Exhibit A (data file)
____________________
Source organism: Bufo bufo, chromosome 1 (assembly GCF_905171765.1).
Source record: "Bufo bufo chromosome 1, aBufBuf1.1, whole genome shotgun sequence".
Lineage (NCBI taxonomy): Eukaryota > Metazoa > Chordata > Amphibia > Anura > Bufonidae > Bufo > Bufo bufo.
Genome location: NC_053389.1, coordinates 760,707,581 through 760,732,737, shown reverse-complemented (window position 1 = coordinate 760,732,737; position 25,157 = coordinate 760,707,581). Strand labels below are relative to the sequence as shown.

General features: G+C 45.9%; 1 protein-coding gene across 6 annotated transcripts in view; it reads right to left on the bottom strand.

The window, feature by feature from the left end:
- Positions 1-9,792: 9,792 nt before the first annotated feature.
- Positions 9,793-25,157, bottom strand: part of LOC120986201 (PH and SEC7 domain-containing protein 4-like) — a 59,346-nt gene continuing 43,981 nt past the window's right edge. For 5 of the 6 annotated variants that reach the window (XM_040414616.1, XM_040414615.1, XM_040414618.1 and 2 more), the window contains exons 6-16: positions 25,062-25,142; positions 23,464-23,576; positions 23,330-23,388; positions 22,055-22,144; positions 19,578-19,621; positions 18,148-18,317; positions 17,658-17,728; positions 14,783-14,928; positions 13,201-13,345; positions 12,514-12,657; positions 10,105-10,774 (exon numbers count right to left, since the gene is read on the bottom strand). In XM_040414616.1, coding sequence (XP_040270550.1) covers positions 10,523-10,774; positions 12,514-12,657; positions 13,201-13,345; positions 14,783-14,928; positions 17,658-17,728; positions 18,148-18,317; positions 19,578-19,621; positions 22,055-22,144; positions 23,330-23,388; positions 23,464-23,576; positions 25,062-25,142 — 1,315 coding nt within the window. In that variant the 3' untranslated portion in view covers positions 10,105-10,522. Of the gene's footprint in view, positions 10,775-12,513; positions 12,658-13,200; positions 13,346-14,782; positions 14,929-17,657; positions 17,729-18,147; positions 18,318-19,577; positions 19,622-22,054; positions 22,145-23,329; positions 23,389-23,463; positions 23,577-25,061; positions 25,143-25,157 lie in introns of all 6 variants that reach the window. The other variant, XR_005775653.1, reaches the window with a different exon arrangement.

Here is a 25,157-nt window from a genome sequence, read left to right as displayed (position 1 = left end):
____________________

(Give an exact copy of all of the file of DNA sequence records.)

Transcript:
Source organism: Bufo bufo, chromosome 1 (assembly GCF_905171765.1).
Source record: "Bufo bufo chromosome 1, aBufBuf1.1, whole genome shotgun sequence".
Lineage (NCBI taxonomy): Eukaryota > Metazoa > Chordata > Amphibia > Anura > Bufonidae > Bufo > Bufo bufo.
Genome location: NC_053389.1, coordinates 760,707,581 through 760,732,737, shown reverse-complemented (window position 1 = coordinate 760,732,737; position 25,157 = coordinate 760,707,581). Strand labels below are relative to the sequence as shown.

General features: G+C 45.9%; 1 protein-coding gene across 6 annotated transcripts in view; it reads right to left on the bottom strand.

The window, feature by feature from the left end:
- Positions 1-9,792: 9,792 nt before the first annotated feature.
- Positions 9,793-25,157, bottom strand: part of LOC120986201 (PH and SEC7 domain-containing protein 4-like) — a 59,346-nt gene continuing 43,981 nt past the window's right edge. For 5 of the 6 annotated variants that reach the window (XM_040414616.1, XM_040414615.1, XM_040414618.1 and 2 more), the window contains exons 6-16: positions 25,062-25,142; positions 23,464-23,576; positions 23,330-23,388; positions 22,055-22,144; positions 19,578-19,621; positions 18,148-18,317; positions 17,658-17,728; positions 14,783-14,928; positions 13,201-13,345; positions 12,514-12,657; positions 10,105-10,774 (exon numbers count right to left, since the gene is read on the bottom strand). In XM_040414616.1, coding sequence (XP_040270550.1) covers positions 10,523-10,774; positions 12,514-12,657; positions 13,201-13,345; positions 14,783-14,928; positions 17,658-17,728; positions 18,148-18,317; positions 19,578-19,621; positions 22,055-22,144; positions 23,330-23,388; positions 23,464-23,576; positions 25,062-25,142 — 1,315 coding nt within the window. In that variant the 3' untranslated portion in view covers positions 10,105-10,522. Of the gene's footprint in view, positions 10,775-12,513; positions 12,658-13,200; positions 13,346-14,782; positions 14,929-17,657; positions 17,729-18,147; positions 18,318-19,577; positions 19,622-22,054; positions 22,145-23,329; positions 23,389-23,463; positions 23,577-25,061; positions 25,143-25,157 lie in introns of all 6 variants that reach the window. The other variant, XR_005775653.1, reaches the window with a different exon arrangement.

Here is a 25,157-nt window from a genome sequence, read left to right as displayed (position 1 = left end):